How Long Do Flowers Take To Grow?

Photo of flowers

There is nothing like a gorgeous spring garden to add beauty to your world. But most of us don’t have the time or lack the patience for flowers that grow for months before seeing results. So, how long does it take flowers to grow?

It typically takes anywhere from two to three weeks for flowers to germinate. From seed to bloom, it can take about 50 days to bloom. Time frames for average flowers can be anywhere from 75 to 90 days.

Below, we will compare slow-growing flowers to quick-growing flowers to ensure you buy flowers that fit your time limitations. We will also discuss ways you can ensure you take advantage of flower growing season. 

Flowers that Grow Quickly 

bed of sunflowers

Fast-growing flowers around can be ready in as little as 50 from seed to bloom. Start seeds in the quick bloom category include the following flowers:

  • Phlox Drummondii 
  • Marigolds
  • Sunflowers
  • Morning Glory
  • Cornflowers

During the growing season, these flower seeds work quickly. If growing annuals (which are the seasonal-type of flower), expect them to leave and return soon. 

Because they grow quickly, these plants are considered pretty easy to grow. If you are a beginner at gardening, any of the flowers listed above will be a good start. 

Flowers that Grow in the Middle

image of poppy flowers

Average flowers are those you can grab from seed packets. They are the types of flowers from seed you that is the most standard. As a result of their more extended germination period, you must keep the soil moist longer. 

Below are a few good examples:

  • Cosmos 
  • Calendula Officinalis
  • Nigella Damascena 
  • Poppies

Perennial flowers like lavender and hibiscus are two examples of this being in action. Longer blooms are not automatically more challenging. You could say that these (and the next) beautiful blooms are well worth the rate. 

Some of these flowers are started indoors. In either case, be ready to bring these seeds indoors if you have a frosty day!

Flowers that Grow Slowly

image of daylilies

The slowest plant growth you can expect from flowers nears the 100-day mark. However, some flowering plants take an incredibly long time to grow. 

Below are a few examples of longer-lasting flowers (and plants with flowers):

  • Daylilies
  • Russian Sage
  • Hellebore
  • Sedum
  • Flowering shrubs 
  • Flowering trees
  • Flowering cactus

You won’t find these plants in garden centers typically because they take time to grow. As a result, they have fewer worries about the danger of frost because they last the long-haul into winter. Pay attention to your spring frost date.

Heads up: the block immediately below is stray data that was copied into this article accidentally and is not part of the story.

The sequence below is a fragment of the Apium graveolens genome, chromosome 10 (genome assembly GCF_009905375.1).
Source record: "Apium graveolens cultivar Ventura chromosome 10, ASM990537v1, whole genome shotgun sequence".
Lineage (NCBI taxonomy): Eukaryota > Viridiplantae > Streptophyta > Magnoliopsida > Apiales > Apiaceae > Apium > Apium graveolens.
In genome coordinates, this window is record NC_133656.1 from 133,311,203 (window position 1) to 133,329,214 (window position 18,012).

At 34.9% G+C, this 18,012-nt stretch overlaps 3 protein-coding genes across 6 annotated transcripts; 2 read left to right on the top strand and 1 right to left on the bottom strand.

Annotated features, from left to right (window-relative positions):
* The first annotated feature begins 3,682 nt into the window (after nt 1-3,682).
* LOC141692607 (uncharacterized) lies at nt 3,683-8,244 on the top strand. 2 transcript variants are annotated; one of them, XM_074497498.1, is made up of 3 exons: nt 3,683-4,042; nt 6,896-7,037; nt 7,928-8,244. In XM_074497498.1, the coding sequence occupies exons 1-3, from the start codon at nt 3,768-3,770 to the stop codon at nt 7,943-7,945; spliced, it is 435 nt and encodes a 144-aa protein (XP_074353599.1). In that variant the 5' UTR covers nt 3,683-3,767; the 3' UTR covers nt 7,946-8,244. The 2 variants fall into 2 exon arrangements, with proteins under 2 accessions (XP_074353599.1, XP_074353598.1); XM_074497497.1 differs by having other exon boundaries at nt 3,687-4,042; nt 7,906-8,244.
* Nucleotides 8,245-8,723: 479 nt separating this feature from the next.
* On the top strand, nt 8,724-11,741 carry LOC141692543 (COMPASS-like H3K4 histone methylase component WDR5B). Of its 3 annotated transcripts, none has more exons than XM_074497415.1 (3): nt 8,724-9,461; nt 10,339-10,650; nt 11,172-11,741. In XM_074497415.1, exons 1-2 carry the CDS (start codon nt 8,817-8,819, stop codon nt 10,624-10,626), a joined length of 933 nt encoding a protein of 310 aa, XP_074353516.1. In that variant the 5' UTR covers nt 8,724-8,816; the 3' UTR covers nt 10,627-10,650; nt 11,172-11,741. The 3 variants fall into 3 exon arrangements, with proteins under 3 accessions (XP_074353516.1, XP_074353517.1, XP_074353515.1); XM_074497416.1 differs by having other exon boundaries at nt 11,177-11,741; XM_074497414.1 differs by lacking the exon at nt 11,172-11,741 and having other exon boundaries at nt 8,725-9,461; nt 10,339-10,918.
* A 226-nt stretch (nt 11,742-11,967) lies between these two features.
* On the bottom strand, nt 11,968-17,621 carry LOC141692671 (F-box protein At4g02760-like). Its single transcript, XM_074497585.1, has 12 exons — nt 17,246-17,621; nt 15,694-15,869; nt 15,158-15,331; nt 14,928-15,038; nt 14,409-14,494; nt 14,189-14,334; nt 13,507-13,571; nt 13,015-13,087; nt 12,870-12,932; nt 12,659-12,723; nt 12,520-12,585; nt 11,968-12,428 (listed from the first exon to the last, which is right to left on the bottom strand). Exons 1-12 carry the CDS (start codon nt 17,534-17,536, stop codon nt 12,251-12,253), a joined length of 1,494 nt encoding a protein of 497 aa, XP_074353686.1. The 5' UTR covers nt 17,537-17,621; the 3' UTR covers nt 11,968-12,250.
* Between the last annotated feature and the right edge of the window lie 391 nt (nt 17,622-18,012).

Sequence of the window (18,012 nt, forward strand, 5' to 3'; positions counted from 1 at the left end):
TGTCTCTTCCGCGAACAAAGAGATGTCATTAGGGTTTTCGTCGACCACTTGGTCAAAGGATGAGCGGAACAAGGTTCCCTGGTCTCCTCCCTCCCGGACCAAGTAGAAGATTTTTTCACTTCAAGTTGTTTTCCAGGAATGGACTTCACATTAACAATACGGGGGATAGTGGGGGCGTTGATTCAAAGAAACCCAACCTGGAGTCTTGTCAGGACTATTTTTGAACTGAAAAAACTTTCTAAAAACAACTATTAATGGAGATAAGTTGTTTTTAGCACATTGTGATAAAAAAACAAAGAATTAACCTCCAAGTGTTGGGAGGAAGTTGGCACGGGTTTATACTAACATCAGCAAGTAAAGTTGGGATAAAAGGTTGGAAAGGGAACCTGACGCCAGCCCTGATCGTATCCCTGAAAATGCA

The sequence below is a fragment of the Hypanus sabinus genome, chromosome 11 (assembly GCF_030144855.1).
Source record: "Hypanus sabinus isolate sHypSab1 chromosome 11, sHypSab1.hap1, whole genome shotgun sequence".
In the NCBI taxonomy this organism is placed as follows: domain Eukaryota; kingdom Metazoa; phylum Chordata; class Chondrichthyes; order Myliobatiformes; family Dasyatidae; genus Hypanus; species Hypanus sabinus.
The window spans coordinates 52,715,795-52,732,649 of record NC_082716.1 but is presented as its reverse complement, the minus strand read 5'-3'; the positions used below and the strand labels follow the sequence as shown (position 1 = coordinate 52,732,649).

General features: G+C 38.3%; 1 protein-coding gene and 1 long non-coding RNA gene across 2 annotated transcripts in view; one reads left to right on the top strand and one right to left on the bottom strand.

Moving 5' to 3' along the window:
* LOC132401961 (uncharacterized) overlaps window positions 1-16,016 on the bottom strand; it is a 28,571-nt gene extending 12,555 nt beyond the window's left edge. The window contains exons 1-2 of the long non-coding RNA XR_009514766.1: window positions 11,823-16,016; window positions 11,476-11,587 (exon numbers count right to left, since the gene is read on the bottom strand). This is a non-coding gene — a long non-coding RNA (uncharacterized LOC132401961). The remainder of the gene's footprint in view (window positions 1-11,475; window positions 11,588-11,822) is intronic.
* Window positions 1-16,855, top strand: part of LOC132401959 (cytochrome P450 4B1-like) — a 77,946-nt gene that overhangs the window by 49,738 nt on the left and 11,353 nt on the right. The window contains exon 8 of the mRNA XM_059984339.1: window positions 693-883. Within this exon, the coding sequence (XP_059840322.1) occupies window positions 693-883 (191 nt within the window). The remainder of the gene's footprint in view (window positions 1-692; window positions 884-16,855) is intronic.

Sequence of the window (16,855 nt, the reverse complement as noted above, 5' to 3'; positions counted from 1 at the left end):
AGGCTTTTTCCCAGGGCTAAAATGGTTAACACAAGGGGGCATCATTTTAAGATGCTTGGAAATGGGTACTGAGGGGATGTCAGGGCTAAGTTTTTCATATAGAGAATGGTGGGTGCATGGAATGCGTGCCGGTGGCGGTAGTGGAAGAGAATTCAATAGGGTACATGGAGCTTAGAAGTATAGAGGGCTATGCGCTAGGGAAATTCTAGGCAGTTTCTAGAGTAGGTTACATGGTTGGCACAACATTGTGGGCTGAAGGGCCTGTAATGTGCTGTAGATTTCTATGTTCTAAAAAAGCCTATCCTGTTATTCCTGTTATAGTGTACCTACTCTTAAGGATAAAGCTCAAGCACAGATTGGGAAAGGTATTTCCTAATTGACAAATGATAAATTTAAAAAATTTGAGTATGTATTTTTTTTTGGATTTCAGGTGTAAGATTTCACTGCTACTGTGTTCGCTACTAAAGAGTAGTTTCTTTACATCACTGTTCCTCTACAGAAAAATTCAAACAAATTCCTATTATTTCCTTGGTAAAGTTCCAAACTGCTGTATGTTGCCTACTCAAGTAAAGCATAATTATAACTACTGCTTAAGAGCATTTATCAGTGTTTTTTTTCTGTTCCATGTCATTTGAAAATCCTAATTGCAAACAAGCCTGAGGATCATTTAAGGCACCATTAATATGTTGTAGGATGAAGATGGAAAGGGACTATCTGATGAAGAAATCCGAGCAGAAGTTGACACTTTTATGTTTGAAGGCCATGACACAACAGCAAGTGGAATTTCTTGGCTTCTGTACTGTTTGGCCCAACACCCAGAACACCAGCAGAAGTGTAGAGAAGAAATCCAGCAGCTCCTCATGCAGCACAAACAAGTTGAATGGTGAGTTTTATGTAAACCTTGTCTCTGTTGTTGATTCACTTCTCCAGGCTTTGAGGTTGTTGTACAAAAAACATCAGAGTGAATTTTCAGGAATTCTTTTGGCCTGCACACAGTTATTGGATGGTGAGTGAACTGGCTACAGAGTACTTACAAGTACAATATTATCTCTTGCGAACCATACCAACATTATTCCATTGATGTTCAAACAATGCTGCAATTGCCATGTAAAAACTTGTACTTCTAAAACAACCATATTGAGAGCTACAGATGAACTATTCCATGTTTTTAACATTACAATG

Typically, long-lasting plants last a long time because of their survivability and cold hardiness. You can almost plant the seeds in any soil. If you want a low-effort flower bed, a few of the examples above should work for you. 

Tips to Follow to Keep Your Flowers Alive

a woman checking on a plants

To avoid too much repeat content, if you are looking to “beat the frost” and enjoy your flowers in a timely matter, this section isn’t for you. Instead, we recommend you read our article on how to grow flowers faster

The “faster flower growth” article will provide you some good tips to keep plants healthy. This article section will focus more on keeping your flowers healthy in the long haul. 

Choose Flowers Suited to Your Zone

The United States Department of Agriculture (USDA) has various hardiness zones that support a variety of flowers. Following these zones ensures that your flowers and other plants can survive for your entire season. 

Create a Consistent Watering Schedule

Flowers aren’t known to have deep root systems. You will need to address watering regularly to ensure your plant roots do not get dry. Stick your fingers in the dirt about an inch to see if it feels dry. Do this during the morning. If the soil feels dry, water your plants. 

Prune When Needed

Sometimes a grown leaf looks sad and dry, meaning that it won’t help your young plants get to the next stage. When you see any leaves that look abnormal, don’t be afraid to prune them. Those leaves will grow back with relative speed.

Use Liquid Fertilizer

Whether you have a pot that includes potting soil and peat moss or a garden with organic matter, liquid fertilizer is incredibly handy with flowers. The ground will absorb this feed quickly, given high-quality soil. For quick-growing annual flowers, this can be incredibly handy.

Make Sure Your Soil Drains

Overwatering your plants is another common issue with flowers. You prevent this issue by ensuring that you have a well-drained soil type. Sandy soils and loamy soils are good examples of this. If you have it in a pot, make sure that your soil has a hole in the bottom of it. 

Final Thoughts

Many types of plants grow at many different rates. Those rates vary heavily depending on plant hardiness, type of plants, and the quality of care. Your goal should be to provide healthy conditions for these plants to provide them the most exceptional growth rate. 

If you are looking for additional guidance to handle that “speed growing” tendency, check our article on fast-growing shrubs in zone seven

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